PHILADELPHIA — A 10-year-old Pennsylvania girl who underwent a double-lung transplant amid a national debate about the organ allocation process has undergone a second transplant after the first failed and is now taking some breaths on her own, the girl’s parents said Friday.
Sarah Murnaghan’s mother said the first set of lungs failed just hours after a June 12 transplant at Children’s Hospital of Philadelphia. Sarah was placed on machines. She was put back on a transplant list and got a second set of lungs June 15.
‘‘We were told . . . that she was going to die,’’ the suburban Philadelphia girl’s mother, Janet Murnaghan, said at a news conference Friday in explaining why Sarah’s second transplant was not publicly disclosed. ‘‘We weren’t prepared to live out her dying in public.’’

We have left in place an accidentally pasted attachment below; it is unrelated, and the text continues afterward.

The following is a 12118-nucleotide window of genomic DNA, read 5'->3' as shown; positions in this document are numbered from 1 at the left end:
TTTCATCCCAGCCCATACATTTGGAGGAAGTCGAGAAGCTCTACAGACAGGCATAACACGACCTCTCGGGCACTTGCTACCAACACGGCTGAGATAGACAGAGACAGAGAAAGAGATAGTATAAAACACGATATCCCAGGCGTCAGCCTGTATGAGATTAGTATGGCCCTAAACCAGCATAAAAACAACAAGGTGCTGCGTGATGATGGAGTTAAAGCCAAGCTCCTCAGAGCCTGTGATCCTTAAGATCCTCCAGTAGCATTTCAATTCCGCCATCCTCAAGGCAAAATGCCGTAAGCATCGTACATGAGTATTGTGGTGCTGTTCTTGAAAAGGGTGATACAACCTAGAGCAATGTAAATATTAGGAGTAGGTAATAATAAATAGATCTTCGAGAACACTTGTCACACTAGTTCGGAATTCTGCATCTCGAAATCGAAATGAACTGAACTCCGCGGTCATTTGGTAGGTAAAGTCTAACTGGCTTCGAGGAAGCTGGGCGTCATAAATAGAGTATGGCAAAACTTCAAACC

Sarah initially received lungs from an adult donor after her parents sued about national rules that place children behind adolescents and adults on the list for adult lungs.
Janet Murnaghan said Sarah’s condition began to ‘‘spiral out of control’’ shortly after the first surgery. A second set of lungs was found and were transplanted though they were infected with pneumonia, making the surgery extra risky.
Sarah’s mother said the second transplant was a success and the girl was able to take a few breaths on her own. She was placed on a ventilator because of the partial paralysis of her diaphragm, a complication of surgery that does not let her lungs expand, her mother said.
She said Sarah is scheduled for surgery Monday to repair her diaphragm.
‘‘Her doctors continue to wean her from her ventilator, her last two chest tubes were removed today we are taking steps to prepare her for extubation again,’’ Janet Murnaghan said. ‘‘We’re not out of the woods, but Sarah’s health is trending in the right direction.’’